02 February 2012

The highly structured thinking of Michael Lipton

Last night Michael Lipton gave a talk entitled "The State and the big push towards modern industry: 'new' economics, defunct economists, and farmers".

Michael is one of the world's leading thinkers on development.

The array of issues that he has contributed to in profound ways is staggering:

  • on the pro-urban bias in development
  • on decision making by smallholder farmers and its importance in development
  • on poverty measurement and policies and on holes in the poverty consensus (such as social exclusion)
  • on the emergence of institutions such as land reform
  • on the disconnects between poverty and nutrition
  • on mechanisms for governing competition for water amongst its multiple uses
  • on population dividends

And the list goes on. These are all topics of much discussion today. But this is not surprising as Michael is one of those rare academics who is widely respected in the academic world, but also in the policy world.

It is for this cumulative body of work at the intersection of policy, practice and academia that he was recently awarded the Leontif Prize by Tufts University.

His Sussex Development Lecture built on and critiqued the interesting work of Justin Lin, Chief Economist at the World Bank. In a couple of papers from 2010 Lin argues that we need a New Structuralism to understand growth. Old Structuralism emphasised state activity to move economies from agriculture to industry and services, essentially ignoring comparative advantage (how one evolves and uses natural endowments of a country) while the New Structuralism sees the state more as a facilitator than an orchestrator when it comes to moving from agriculture to other types of production, but always guided by comparative advantage.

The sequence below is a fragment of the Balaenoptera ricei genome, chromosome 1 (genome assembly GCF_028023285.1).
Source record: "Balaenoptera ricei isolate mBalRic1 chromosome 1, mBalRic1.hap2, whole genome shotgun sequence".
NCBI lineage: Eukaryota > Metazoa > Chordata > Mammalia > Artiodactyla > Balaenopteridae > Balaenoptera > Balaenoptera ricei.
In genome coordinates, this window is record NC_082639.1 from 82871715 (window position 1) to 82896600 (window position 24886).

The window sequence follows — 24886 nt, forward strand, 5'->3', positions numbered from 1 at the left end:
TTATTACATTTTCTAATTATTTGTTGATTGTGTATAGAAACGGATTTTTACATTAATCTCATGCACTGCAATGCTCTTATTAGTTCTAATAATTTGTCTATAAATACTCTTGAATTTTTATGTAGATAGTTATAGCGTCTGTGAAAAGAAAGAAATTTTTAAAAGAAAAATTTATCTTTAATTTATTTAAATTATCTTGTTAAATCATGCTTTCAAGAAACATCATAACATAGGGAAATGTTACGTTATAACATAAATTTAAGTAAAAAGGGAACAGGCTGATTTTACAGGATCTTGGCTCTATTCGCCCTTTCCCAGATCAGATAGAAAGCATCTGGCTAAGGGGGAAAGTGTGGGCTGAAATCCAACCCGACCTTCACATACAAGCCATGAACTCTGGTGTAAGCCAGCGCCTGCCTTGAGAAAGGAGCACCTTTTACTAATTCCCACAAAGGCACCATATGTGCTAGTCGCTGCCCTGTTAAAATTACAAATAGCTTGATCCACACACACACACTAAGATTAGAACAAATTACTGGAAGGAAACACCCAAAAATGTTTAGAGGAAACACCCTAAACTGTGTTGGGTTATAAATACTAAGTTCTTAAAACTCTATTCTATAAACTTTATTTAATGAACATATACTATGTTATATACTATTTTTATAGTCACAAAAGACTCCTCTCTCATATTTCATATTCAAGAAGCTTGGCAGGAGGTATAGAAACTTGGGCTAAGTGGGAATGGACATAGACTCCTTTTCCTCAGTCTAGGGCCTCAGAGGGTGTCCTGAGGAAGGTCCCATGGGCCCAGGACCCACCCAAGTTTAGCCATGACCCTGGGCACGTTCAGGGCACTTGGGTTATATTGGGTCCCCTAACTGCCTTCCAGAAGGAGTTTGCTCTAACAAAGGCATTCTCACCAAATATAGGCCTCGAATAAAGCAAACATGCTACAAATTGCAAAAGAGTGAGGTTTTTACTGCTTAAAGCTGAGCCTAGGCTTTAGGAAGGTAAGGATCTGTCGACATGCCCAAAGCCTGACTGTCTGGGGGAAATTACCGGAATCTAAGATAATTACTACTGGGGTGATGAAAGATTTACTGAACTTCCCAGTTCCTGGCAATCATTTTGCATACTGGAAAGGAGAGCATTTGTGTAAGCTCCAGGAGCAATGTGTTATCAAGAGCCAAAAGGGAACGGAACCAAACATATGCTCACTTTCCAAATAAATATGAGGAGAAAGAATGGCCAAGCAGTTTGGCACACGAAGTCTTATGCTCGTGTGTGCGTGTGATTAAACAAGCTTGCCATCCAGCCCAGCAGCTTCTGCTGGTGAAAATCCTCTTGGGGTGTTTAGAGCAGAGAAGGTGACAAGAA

In the Lecture (and in a related paper) Michael concluded that Lin's work is a good start, but it is only a start. For example he notes that Lin's paper is very much couched around growth, not poverty reduction. Michael argues that the New Structuralist approaches make it imperative that the State is more active in guiding this comparative advantage-led growth towards poverty and inequality reduction. Michael also makes the argument that the New Structuralist perspective supports (and can be driven by) science-led smallholder-agriculture led growth.

As usual, Michael made me think hard about something that it would be much easier not to have to think about at all. He has been doing that for most of us for a long time and I am very thankful to him for that.

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